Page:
Linguistic Colonialism: Law, Independence, and Language Rights in Puerto Rico
27 Pages Posted: 23 Aug 2010 Last revised: 14 Oct 2015
Date Written: August 20, 2010
Events surrounding Puerto Rico’s 2004 and 2008 gubernatorial elections highlight two of the problems that exemplify the current state of linguistic colonialism that characterizes the relationship between the United States and Puerto Rico. One arose from the requirement that federal jurors be proficient in English, a mandate that conflicts with the Sixth Amendment’s guarantee of a jury representing a fair cross-section of the community. The other stemmed from a lack of anticipation of the existence of an English-speaking minority in a territory ruled by the United States, compelling the district court to struggle for authority to order bilingual ballots for the island’s English-speaking minority.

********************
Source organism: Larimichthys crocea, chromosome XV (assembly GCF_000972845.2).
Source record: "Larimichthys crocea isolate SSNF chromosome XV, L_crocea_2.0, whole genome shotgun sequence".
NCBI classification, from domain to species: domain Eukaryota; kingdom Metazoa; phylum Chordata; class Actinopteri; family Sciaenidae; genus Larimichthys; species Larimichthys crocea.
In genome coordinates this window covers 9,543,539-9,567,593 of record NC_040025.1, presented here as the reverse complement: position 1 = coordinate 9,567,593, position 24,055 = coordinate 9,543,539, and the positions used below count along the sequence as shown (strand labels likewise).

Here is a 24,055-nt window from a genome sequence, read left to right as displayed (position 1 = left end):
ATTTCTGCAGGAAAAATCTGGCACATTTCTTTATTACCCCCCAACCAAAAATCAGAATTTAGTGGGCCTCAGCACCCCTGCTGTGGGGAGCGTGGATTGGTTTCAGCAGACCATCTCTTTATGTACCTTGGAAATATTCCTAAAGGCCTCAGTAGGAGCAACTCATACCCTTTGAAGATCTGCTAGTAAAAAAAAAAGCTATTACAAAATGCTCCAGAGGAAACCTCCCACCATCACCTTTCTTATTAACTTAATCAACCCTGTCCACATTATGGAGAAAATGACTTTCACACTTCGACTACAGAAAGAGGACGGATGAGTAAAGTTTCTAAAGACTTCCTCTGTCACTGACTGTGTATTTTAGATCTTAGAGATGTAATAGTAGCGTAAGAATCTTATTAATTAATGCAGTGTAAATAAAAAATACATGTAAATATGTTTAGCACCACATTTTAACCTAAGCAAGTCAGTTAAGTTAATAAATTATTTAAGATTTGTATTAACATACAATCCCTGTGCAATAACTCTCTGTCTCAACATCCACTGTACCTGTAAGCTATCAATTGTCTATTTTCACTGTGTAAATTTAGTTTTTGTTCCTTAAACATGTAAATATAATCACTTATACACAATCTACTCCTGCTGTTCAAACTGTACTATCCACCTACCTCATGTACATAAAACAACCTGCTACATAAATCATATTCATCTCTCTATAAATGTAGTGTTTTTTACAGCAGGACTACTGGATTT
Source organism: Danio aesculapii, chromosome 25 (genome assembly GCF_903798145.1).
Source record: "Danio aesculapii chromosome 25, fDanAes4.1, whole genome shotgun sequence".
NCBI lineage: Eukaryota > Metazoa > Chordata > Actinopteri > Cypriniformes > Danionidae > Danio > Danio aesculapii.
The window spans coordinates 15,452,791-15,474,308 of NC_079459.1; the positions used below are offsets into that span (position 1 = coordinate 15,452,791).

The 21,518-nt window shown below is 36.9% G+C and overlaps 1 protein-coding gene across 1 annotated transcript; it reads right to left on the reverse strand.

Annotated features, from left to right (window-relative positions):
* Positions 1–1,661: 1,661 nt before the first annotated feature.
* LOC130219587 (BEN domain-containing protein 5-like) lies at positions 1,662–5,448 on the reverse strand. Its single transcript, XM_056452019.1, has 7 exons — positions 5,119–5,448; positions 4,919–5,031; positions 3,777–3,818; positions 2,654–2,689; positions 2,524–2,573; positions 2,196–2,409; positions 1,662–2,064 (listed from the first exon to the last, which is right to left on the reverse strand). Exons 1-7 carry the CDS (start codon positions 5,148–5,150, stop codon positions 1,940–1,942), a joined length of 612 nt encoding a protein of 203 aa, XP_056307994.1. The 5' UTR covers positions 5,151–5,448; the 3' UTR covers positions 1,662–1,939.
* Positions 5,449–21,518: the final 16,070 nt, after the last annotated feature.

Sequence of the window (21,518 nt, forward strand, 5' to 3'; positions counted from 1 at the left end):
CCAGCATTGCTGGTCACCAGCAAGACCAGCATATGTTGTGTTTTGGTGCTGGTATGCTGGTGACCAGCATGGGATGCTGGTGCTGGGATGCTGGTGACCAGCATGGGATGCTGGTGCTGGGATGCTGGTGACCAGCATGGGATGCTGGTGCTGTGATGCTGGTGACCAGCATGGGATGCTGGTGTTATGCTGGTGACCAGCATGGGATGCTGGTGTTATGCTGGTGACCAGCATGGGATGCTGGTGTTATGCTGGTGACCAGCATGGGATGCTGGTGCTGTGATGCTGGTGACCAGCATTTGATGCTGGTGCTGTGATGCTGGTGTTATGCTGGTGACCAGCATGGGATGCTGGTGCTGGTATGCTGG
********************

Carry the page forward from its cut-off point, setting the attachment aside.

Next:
This essay supplements existing arguments for Puerto Rico’s independence with an analysis of the inability to reconcile language, constitutional, and statutory rights in either the present Commonwealth or, in the event that the United States fully incorporated the island, under statehood. While resolution of Puerto Rico’s status remains pending, ad hoc solutions for crises fueled by the limits of United States law are unacceptable. Instead, the United States must overhaul the legal rules and procedures that adversely affect the island, to maintain respect for both the long-held territory and the integrity of American law.
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